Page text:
Lobel, M., Cannella, D. L., Graham, J. E., DeVincent, C., Schneider, J., & Meyer, B. A. (2008). Pregnancy-specific stress, prenatal health behaviors, and birth outcomes. Health Psychology, 27(5), 604–615. doi:10.1037/a0013242
This study focused on stress arising from pregnancy-specific issues and examined its association with low birthweight and preterm delivery as well as the extent to which these associations are explained by pregnant women’s health behaviors. Compared with other types of stress, pregnancy-specific stress uniquely contributed to preterm delivery, and through its association with smoking, predicted low birthweight. The authors describe several reasons why pregnancy-specific stress may be a stronger contributor to adverse birth outcomes than general or non-specific stress.
Managing stress during pregnancy
This video by the March of Dimes provides practical tips to manage stress and maintain wellness during pregnancy.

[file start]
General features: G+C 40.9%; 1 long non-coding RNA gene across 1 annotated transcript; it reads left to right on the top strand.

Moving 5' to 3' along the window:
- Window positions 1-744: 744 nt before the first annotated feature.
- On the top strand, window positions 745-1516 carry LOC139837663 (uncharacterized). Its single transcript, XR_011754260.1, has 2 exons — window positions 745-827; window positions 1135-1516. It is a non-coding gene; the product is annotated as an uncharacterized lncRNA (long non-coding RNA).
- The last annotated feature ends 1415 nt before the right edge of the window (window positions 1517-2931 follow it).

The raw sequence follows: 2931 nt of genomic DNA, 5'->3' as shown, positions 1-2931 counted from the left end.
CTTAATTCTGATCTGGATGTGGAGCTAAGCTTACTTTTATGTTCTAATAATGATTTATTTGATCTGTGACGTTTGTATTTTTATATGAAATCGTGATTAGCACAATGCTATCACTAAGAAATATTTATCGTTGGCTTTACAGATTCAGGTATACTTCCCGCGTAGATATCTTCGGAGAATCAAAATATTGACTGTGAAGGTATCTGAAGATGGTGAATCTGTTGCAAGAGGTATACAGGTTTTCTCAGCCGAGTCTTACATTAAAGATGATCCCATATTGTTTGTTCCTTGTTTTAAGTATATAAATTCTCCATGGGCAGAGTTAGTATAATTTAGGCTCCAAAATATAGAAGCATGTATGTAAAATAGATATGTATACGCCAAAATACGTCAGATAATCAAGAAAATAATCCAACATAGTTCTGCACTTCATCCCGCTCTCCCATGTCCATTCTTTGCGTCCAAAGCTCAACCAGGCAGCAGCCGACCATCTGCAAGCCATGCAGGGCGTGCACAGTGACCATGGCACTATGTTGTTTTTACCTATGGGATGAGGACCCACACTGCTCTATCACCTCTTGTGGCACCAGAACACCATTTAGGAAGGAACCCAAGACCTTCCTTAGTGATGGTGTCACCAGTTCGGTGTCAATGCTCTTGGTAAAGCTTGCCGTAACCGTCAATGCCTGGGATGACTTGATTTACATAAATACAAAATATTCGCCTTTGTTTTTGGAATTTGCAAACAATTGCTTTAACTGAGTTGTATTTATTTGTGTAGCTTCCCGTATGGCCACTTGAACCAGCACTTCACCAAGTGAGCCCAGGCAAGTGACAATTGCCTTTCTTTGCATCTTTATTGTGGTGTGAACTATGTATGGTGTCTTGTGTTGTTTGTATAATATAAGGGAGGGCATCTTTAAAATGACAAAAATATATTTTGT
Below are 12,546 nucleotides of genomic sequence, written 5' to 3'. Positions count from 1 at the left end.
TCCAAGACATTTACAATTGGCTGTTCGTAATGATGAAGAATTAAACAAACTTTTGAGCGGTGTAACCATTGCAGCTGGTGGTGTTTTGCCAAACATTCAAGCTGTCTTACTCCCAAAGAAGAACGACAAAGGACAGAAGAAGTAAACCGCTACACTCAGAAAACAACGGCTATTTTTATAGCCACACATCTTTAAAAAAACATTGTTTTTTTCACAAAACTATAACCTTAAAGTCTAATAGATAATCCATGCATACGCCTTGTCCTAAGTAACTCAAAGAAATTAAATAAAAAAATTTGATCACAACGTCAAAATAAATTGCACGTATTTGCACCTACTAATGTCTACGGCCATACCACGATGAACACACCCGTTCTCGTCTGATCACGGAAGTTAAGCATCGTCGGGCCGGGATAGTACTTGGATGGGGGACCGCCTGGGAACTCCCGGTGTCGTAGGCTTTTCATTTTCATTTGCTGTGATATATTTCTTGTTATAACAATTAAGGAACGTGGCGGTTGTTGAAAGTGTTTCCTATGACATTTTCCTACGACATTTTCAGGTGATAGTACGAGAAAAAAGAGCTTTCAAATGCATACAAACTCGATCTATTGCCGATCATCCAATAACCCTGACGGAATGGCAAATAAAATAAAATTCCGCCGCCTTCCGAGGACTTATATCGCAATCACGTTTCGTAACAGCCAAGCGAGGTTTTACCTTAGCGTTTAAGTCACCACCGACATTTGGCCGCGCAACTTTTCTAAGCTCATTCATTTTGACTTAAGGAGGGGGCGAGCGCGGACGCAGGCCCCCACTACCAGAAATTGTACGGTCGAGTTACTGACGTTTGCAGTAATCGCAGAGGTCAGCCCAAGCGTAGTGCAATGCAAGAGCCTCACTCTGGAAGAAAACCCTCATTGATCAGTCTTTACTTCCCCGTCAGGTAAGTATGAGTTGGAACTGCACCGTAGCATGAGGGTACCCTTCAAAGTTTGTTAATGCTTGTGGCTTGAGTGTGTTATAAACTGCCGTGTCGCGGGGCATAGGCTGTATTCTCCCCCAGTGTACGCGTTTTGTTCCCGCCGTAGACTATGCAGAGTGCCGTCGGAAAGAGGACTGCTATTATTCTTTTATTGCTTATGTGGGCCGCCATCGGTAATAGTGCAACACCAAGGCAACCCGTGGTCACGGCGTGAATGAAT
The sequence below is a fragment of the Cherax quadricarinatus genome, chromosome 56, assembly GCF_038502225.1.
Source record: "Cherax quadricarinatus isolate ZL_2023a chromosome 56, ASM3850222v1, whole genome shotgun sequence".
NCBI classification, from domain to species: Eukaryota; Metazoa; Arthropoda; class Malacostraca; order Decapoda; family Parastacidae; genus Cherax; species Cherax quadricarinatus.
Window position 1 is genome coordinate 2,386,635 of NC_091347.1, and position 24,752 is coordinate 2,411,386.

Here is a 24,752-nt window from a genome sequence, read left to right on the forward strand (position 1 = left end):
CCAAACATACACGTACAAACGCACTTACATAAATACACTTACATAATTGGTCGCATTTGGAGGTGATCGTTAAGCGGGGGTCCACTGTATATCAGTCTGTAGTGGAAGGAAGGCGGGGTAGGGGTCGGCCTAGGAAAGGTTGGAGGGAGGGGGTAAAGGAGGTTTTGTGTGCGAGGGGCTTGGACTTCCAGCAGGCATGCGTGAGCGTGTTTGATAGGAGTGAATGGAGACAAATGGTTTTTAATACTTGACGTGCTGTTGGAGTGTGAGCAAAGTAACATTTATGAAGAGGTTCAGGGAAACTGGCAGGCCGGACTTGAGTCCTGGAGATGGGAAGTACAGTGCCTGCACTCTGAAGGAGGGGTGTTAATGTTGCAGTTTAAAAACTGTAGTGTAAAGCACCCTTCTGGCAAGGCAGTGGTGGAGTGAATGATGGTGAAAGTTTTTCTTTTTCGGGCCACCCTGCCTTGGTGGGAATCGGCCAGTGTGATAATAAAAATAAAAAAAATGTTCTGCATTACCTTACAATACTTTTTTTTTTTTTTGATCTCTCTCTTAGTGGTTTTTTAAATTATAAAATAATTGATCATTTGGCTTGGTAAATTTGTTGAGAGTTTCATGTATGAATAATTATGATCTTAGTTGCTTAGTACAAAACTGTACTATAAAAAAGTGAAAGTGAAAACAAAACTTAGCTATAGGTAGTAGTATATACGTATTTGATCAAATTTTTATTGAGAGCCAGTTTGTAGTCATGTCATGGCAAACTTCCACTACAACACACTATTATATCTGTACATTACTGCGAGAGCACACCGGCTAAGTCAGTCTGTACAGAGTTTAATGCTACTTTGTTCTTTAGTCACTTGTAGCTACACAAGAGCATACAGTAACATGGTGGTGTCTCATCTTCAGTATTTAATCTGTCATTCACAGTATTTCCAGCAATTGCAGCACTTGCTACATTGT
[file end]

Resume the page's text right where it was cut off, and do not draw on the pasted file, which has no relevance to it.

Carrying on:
Moms in motion: Pregnant women need exercise
This video discusses the benefits of physical activity in pregnant women and explains that it is one of the most important things that pregnant women can do to protect the health of their baby.
Exercise encouraged during pregnancy
This is an interview with Kate Kelly, Managing Editor of American Baby Magazine, that was broadcast on CBS’s Up to the Minute. Kelly discusses the benefits of physical activity for pregnant women as well as the types of activities most suitable for pregnant women.
Stress and pregnancy don’t mix
This website describes the types of stress that are harmful for pregnant women, effects of stress on birth outcomes and other longstanding effects, and ways for pregnant women to manage stress effectively.
Stress during pregnancy: A dozen techniques for coping with stress
Provides an extensive list of ways that pregnant women can cope with stress by altering the situations that are stressful for them, or learning how to manage and alleviate emotional reactions.
Simple stress busters
Five easy techniques to reduce physical and psychological symptoms of stress are described, including relaxation, stretching, and positive ways of thinking.